Greetings from Hindustan
Final Episode: Not a Monsoon Wedding
It’s not unusual for an Indian family to invite a thousand guests to a wedding, and that’s just for the bride. The groom has a separate party with another thousand. Our mob have adopted the thoroughly modern practice of combining the two, so we have two thousand guests. I kid you not!
The wedding takes place in a dedicated wedding arena that is half the size of a cricket pitch and exposed to the vagaries of the weather. Luckily the weather is not so vague around these parts. There is the wet season and the dry season. Anyone daft enough to opt for a monsoon wedding is doing it because they are in a hurry (and we all know why).
The guests file in and register their presents with the cashier, who duly notes in a ledger exactly who gives what. This is vitally important. When the time comes to reciprocate, it is essential to give something of commensurate worth. By the end of the night the couple is glistering with bling. Forget toasters and steak knives, Indians crave gold. Gold earrings, gold nose rings, gold ankle bracelets, gold chains, gold watches. In Australia we have superannuation. Over here they have gold. You never know when you may have to flee for your life: best to keep your meagre savings on your person. I even saw peasants tilling the fields with gold earrings glinting in the sun. Well, they could hardly leave it back in the mud hut with the hessian sack for a door, could they? The people with the most gold are the fishwives, flashing rows of sparkling teeth as they haggle and cackle and fillet the fish, and anyone else looking for trouble.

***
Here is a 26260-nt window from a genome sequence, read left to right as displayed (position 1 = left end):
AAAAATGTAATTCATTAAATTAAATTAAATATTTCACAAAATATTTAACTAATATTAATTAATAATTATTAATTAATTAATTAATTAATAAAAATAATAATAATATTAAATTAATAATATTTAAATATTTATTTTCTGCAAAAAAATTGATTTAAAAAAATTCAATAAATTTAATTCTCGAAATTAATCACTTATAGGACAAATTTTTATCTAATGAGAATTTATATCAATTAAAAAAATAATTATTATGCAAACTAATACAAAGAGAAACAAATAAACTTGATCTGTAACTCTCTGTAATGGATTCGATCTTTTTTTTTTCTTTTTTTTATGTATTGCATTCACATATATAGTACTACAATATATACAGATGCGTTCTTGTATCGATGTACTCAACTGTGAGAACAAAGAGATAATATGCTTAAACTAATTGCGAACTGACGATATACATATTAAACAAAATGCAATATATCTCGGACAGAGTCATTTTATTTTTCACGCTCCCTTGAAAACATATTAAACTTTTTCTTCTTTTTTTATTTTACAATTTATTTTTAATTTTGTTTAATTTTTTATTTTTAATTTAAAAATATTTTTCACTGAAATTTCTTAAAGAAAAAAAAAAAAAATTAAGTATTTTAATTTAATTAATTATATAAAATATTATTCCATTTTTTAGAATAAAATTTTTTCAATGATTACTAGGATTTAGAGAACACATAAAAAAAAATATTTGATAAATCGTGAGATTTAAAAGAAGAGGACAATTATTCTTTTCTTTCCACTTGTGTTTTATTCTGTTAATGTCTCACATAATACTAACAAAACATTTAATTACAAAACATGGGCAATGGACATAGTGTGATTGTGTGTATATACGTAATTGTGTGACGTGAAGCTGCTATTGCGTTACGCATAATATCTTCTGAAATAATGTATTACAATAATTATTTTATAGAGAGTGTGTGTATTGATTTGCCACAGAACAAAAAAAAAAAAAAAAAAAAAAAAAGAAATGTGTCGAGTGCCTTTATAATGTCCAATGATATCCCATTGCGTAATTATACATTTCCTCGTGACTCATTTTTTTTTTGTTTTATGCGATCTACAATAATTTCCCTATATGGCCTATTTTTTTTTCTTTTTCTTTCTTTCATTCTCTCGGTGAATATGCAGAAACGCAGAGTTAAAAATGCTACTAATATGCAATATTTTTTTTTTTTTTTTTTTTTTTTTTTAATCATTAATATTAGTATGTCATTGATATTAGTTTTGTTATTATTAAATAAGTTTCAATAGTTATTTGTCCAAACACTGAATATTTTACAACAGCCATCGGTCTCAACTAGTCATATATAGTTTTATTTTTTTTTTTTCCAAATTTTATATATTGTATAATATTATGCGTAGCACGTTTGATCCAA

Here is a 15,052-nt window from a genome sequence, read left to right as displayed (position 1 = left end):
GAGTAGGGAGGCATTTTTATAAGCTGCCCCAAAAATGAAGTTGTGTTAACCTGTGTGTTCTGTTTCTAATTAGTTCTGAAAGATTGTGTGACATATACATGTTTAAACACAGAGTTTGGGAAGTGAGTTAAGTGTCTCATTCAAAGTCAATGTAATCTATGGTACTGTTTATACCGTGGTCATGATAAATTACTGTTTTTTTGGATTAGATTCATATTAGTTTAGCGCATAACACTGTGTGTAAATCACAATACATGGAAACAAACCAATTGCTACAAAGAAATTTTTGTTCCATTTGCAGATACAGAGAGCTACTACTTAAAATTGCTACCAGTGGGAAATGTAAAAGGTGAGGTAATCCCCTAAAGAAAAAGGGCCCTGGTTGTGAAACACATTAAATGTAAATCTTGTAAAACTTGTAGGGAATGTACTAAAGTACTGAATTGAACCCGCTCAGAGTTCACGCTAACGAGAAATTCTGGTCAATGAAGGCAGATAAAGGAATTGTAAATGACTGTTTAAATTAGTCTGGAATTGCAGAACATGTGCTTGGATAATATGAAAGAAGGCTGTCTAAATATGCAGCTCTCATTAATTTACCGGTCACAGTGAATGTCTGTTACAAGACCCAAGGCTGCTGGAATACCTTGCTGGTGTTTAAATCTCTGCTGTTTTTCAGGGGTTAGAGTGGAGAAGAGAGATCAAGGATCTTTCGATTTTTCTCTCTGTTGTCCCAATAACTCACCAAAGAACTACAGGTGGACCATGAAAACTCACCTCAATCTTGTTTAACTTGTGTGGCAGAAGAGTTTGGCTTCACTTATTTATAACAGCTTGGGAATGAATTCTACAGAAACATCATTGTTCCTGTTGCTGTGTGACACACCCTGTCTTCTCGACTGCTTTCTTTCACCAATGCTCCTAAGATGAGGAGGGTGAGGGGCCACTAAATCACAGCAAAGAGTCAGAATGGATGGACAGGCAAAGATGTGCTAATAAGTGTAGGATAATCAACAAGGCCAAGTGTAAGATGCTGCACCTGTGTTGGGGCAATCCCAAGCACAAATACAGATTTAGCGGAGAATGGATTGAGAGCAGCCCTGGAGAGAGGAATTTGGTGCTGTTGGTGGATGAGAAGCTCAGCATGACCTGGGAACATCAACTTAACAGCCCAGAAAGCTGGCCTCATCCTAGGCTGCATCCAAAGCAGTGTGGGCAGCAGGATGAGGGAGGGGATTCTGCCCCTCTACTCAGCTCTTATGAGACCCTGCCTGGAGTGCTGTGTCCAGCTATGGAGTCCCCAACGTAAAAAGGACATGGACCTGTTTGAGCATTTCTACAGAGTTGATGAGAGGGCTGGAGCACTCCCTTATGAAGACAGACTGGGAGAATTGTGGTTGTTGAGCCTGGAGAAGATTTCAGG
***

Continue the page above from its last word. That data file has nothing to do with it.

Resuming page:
The poor couple are ensconced in the middle of the stage and must greet and exchange pleasantries with all the guests, who have dutifully formed a long queue snaking around the arena. This is after a full week of rituals at all hours of the day and night. Marriage Indian style is a marathon effort, not for the faint hearted.
The arena is ringed with kitchens and manned by an army of cooks, who are making thousands of japartis and tending rows of silver urns. The urns are steaming with exotic dishes that fill our nostrils with mouth-watering sensations. After all, we are here to eat.
The decorations are all rather tawdry, with lots of tinsel and tickertape and ice dolphins and mantelpieces adorned with an odd collection of objet d’art that look like they come from the op shop. The music is altogether underwhelming. We were expecting Ravi Shankar on his 12-string sitar. We get recorded western pop music that no one dances to because we are all having dinner. They even play, Down Under just for us, so we have to stand up and pretend to sing along, ‘we come from a land down under’.
After we finish our lovely dinner and have a brief chat with the semi-comatose couple, we all go home. Somehow l find myself getting all wistful for the good old Bogan wedding, finishing up with the traditional all-in-brawl.
After another few days of archaic rituals the newlyweds fly home to Canberra, no less, and live happily ever after.